After three straight quarters of consumer confidence increases in the eurozone, clouds of pessimism returned in the fourth quarter of 2014, with scores declining in 20 of 32 markets. Only Denmark, with an index of 103, had an optimistic reading above the baseline of 100, and Germany and Switzerland were the only two countries where half of respondents (49% and 56%, respectively) were optimistic about job prospects in the next 12 months. A silver lining could be found, however, in the fact that European consumer confidence was up three points from the previous year.
Confidence in Germany, the biggest economy in the region, increased one index point to a score of 98—a continuation of small upticks that have occurred over the past several quarters to a near-baseline score, which stands in stark contrast to the region’s average index score of 76.
“Looking back over the last 12 months, the stable German labor market likely had a big influence on the country’s consumer confidence score,” said Ingo Schier, managing director, Nielsen Germany. “A combination of factors in Germany boosted confidence in Europe’s largest economy in 2014. A steadily declining unemployment rate combined with low interest rates and rising incomes lifted consumer sentiment and willingness to spend. In the long run, while the geopolitical crises in the Ukraine or Syria are top of mind, they are not yet affecting German consumer confidence.”
The biggest quarterly regional index increase came from Ireland (+6 to 90). Conversely, Russia’s index declined eight points to a score of 79 after three consecutive quarters of increases. Italy (45) and France (57) also declined, dropping two points each, compared to the third quarter.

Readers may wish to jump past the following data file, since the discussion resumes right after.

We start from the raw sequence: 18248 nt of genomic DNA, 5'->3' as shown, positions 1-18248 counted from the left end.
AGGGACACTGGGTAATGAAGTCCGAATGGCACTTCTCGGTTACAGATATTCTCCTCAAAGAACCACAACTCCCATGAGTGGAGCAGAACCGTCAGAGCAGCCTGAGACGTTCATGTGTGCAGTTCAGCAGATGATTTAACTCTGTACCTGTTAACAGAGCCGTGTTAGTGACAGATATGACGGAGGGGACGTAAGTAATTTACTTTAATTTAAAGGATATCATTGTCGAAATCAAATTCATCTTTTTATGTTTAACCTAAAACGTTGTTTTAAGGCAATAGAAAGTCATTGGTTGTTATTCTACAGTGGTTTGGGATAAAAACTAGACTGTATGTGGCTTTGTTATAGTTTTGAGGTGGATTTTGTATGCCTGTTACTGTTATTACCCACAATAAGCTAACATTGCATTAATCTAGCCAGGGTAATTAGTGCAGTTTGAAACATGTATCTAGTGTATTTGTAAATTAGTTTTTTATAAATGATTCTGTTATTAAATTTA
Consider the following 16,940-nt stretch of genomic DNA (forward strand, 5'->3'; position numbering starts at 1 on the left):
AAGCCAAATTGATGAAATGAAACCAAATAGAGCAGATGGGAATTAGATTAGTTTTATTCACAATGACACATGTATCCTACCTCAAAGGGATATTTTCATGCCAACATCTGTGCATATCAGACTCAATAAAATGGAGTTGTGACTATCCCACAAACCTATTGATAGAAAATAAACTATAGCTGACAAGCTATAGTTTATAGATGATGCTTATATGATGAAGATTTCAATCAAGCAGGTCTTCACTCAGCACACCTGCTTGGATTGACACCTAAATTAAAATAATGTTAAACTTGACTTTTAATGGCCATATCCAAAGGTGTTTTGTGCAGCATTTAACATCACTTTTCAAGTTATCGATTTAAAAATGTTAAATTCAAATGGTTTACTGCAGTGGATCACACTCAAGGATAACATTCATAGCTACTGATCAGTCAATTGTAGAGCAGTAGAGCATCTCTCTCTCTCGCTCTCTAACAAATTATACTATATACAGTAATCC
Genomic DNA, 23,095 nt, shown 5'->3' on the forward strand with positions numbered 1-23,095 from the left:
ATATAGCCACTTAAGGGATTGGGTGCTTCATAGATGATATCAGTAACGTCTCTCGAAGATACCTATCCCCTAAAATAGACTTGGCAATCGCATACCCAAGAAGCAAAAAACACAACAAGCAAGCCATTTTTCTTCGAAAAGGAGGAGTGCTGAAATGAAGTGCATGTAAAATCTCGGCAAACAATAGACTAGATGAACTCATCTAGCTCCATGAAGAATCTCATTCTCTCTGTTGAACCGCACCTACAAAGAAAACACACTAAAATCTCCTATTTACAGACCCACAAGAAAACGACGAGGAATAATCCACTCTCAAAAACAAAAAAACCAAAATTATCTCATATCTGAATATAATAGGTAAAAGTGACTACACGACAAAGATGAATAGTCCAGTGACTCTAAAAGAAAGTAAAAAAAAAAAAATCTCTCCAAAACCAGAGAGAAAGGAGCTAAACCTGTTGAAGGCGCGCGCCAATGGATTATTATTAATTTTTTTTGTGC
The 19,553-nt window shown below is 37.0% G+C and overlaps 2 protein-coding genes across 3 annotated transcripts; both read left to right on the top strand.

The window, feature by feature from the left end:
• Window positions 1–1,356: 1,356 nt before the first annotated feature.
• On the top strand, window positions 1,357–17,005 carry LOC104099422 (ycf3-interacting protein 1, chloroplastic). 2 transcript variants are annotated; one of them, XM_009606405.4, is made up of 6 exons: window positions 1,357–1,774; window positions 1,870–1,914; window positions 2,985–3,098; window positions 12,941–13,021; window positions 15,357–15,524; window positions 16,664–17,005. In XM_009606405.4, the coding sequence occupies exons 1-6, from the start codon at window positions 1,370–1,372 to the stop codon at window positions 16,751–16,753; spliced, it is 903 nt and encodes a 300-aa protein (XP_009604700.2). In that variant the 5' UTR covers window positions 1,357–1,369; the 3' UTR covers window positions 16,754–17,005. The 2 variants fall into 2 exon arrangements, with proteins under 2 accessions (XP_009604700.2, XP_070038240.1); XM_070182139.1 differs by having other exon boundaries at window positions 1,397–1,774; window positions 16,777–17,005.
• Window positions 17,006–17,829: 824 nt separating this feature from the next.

“In Ireland, 2014 has been a year of recovery,” said Matt Clark, commercial director, Nielsen Ireland. “In November, unemployment figures fell for the 36th consecutive month, and the latest annualized GDP growth is a healthy 3.5%, which is out-performing the rest of the eurozone. While fast-moving consumer good sales are still sluggish, these positive indicators together with an October budget that put a little more money in people’s pockets has lifted confidence and eased a strong culture of saving.”
“In Russia, the economic and political tensions had a fairly limited impact prior to November and December, but the situation dramatically changed with the national currency considerably losing its value and inflation reaching new heights,” said Kyriakos Kyriakou, managing director, Nielsen Eastern Europe. “Purchasing power and disposable income of Russian consumers will continue to shrink, and we expect the situation to worsen in the first half of 2015 when prices for consumer goods will grow reflecting the ruble devaluation. Price as a purchase motivator will become stronger as consumers switch to cheaper brands and cut down on non-essentials.”
Other findings include:
For more detail and insight, download Nielsen’s Q4 2014 Global Consumer Confidence Report.
The Nielsen Global Survey of Consumer Confidence and Spending Intentions was conducted Nov. 10-28, 2014, and polled more than 30,000 online consumers in 60 countries throughout Asia-Pacific, Europe, Latin America, the Middle East/Africa and North America. The sample has quotas based on age and sex for each country based on its Internet users and is weighted to be representative of Internet consumers. It has a margin of error of ±0.6%. This Nielsen survey is based only on the behavior of respondents with online access. Internet penetration rates vary by country. Nielsen uses a minimum reporting standard of 60% Internet penetration or an online population of 10 million for survey inclusion. The China Consumer Confidence Index is compiled from a separate mixed methodology survey among 3,500 respondents in China. The sub-Saharan African countries in this study are compiled from a separate mobile methodology survey among 1,600 respondents in Ghana, Kenya and Nigeria. The Nielsen Global Survey, which includes the Global Consumer Confidence Index, was established in 2005.